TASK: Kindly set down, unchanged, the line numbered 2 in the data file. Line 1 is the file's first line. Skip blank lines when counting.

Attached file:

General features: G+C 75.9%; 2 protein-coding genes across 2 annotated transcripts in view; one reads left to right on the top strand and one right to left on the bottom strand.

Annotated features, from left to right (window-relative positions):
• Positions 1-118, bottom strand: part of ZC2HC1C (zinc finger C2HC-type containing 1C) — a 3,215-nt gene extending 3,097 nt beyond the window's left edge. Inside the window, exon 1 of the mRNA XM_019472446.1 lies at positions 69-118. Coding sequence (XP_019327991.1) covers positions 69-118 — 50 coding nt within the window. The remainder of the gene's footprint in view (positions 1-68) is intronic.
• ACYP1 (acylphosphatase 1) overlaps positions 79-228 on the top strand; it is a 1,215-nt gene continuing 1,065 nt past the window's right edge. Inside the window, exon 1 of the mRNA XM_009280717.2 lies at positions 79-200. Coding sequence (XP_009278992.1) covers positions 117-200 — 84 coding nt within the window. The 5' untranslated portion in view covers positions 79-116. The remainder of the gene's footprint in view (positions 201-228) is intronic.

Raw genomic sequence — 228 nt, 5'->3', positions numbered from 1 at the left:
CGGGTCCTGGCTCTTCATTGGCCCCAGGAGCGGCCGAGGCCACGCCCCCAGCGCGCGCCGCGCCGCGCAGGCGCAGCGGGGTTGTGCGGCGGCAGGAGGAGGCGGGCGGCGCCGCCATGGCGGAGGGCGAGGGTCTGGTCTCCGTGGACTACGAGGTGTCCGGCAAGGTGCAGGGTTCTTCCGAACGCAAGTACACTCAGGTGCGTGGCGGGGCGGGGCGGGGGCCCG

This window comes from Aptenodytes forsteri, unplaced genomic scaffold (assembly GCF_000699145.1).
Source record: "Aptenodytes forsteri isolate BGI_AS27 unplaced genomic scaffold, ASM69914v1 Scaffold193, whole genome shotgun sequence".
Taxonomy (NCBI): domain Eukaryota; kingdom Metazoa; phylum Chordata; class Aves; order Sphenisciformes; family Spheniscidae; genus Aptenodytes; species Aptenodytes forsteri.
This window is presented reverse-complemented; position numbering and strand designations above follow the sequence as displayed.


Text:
Annotated features, from left to right (window-relative positions):